Over the Easter weekend, my friend, Ellie, sent me a couple of photographs of wild garlic. She had been foraging and urged me to do the same. She also gave me her recipe for pesto. The next day, I did just that; with the Food Husband and Baby in tow, we set off to forage in some woodland just a few miles from our home.
When foraging for wild garlic ensure you always leave a good amount still growing, and you do not need to pull it up from the bulb. Simply pick the leaves and flowers. The flowers can add a punchy garlic hit to salads, but Ellie also uses them in her pesto. The more garlicky the merrier, right? Aim to pick away from the edges of paths (we all know what dogs do when they are out for walks) and always wash your foraged treasure thoroughly before eating. If you are not using the wild garlic the same day, then storing it with the stems in a glass of water in the fridge will keep them fresh for a couple of days.
I made all of my green treasure into pesto as soon as we got home, making a jar for the fridge to eat over the next few weeks and the rest frozen in small pots in the freezer. I topped each with a layer of rapeseed oil, which when in the fridge will help preserve the pesto (just keep it topped up after each use to ensure the surface has a thin covering of oil).
Now, in a quest to find out if diet can help the symptoms of a chronic illness, the Food Husband is eliminating various things from his diet. Having cut out gluten for a couple of months, he’s now moved on to dairy. This has led me to adapt Ellie’s pesto recipe to one that is dairy free, and at the same time vegan and gluten-free. I made two versions which I will share with you, along with Ellie’s suggestion with the addition of dairy too.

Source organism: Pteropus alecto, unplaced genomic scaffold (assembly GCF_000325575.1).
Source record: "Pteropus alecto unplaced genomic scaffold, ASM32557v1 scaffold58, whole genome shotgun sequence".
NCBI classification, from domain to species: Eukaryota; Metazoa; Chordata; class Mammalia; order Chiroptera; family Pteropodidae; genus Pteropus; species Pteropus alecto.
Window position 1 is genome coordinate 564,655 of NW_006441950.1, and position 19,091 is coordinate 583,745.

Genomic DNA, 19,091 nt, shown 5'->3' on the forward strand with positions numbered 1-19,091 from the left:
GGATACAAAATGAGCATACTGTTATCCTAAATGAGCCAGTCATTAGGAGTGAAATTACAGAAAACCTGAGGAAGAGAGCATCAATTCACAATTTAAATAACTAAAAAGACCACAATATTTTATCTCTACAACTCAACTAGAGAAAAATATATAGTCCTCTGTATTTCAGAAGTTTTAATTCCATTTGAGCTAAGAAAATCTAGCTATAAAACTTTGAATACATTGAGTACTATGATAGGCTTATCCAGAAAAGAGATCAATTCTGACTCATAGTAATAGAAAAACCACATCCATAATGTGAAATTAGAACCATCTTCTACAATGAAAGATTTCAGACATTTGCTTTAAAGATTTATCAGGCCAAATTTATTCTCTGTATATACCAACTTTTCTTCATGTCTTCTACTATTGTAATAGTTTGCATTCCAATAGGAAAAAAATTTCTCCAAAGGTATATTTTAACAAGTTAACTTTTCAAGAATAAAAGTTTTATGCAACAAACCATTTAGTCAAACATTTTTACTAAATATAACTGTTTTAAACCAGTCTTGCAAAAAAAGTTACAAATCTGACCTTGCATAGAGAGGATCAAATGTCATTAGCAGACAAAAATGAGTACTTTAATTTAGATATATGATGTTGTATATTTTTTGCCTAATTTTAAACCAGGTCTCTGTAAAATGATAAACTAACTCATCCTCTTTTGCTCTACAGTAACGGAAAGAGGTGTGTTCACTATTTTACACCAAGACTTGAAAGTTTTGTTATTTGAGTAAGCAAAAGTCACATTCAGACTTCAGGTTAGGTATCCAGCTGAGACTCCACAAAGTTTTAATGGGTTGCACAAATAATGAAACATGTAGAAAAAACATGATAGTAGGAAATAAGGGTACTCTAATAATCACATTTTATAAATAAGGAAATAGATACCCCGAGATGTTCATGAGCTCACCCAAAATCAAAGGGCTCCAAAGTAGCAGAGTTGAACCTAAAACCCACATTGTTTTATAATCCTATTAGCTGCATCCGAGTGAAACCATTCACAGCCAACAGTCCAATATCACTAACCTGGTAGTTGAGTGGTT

Whichever recipe you choose, just ensure you taste it and adjust as necessary. You are then free to use it as you wish; stirred through pasta, as a dressing on new potatoes, slathered on chicken or fish (pre or post cooking as you wish), or as a topping to crostinis (perhaps with a little goats cheese). Enjoy!
- Wild garlic (thoroughly washed)
- Lemon juice
- Cold pressed rapeseed oil
- Salt and pepper
- Pine nuts (optional)
- Hard cheese (optional)
There are no hard and fast rules for quantities here; you are doing it to taste. As a guide I found that three or four handfuls of wild garlic leaves (and flowers) was enough for the juice of half a lemon, a large pinch of salt and several grinds of black pepper. To this I added four or five glugs of oil and blended. The result will be a vegan pesto, utterly delicious, lower in calories as it does not include any pine nuts or cheese (although still calorific from the oil, don’t forget!).
I also made a batch which moved closer to a regular pesto with addition of pine nuts. I added about 40-50g to the above suggested quantities. This obviously gave the resulting pesto a nuttier taste, but still remains dairy-free and vegan.
Ellie’s recipe doesn’t contain any pine nuts but does include the addition of cheese. You will want to use a hard cheese, traditionally Parmesan, but Ellie recommends using an extra-mature cheddar for preference; I would say 50g should be about right.
Remember to store in the fridge or freezer. When in the fridge, cover the top with a little extra oil, to help it keep for a few weeks.